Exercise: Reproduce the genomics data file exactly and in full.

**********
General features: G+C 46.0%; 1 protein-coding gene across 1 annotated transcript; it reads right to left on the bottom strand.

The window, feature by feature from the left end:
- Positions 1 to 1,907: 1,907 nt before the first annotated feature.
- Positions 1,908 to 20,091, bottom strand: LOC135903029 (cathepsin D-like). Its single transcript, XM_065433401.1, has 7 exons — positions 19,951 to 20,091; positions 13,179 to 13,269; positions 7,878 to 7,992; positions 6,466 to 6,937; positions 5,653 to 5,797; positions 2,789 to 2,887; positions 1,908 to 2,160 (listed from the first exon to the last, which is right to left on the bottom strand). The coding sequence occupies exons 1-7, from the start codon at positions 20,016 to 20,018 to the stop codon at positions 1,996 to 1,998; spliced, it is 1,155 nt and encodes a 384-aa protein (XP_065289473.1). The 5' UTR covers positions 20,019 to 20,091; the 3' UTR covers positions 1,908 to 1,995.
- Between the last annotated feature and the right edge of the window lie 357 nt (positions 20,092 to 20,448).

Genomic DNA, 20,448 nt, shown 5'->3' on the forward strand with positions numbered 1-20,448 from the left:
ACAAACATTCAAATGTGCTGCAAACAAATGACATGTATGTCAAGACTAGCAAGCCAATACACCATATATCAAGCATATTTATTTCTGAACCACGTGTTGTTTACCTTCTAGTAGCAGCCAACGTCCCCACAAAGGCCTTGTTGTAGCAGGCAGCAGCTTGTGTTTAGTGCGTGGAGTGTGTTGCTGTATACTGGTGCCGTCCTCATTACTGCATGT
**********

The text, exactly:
General features: G+C 46.0%; 1 protein-coding gene across 1 annotated transcript; it reads right to left on the bottom strand.

The window, feature by feature from the left end:
- Positions 1 to 1,907: 1,907 nt before the first annotated feature.
- Positions 1,908 to 20,091, bottom strand: LOC135903029 (cathepsin D-like). Its single transcript, XM_065433401.1, has 7 exons — positions 19,951 to 20,091; positions 13,179 to 13,269; positions 7,878 to 7,992; positions 6,466 to 6,937; positions 5,653 to 5,797; positions 2,789 to 2,887; positions 1,908 to 2,160 (listed from the first exon to the last, which is right to left on the bottom strand). The coding sequence occupies exons 1-7, from the start codon at positions 20,016 to 20,018 to the stop codon at positions 1,996 to 1,998; spliced, it is 1,155 nt and encodes a 384-aa protein (XP_065289473.1). The 5' UTR covers positions 20,019 to 20,091; the 3' UTR covers positions 1,908 to 1,995.
- Between the last annotated feature and the right edge of the window lie 357 nt (positions 20,092 to 20,448).

Genomic DNA, 20,448 nt, shown 5'->3' on the forward strand with positions numbered 1-20,448 from the left:
ACAAACATTCAAATGTGCTGCAAACAAATGACATGTATGTCAAGACTAGCAAGCCAATACACCATATATCAAGCATATTTATTTCTGAACCACGTGTTGTTTACCTTCTAGTAGCAGCCAACGTCCCCACAAAGGCCTTGTTGTAGCAGGCAGCAGCTTGTGTTTAGTGCGTGGAGTGTGTTGCTGTATACTGGTGCCGTCCTCATTACTGCATGT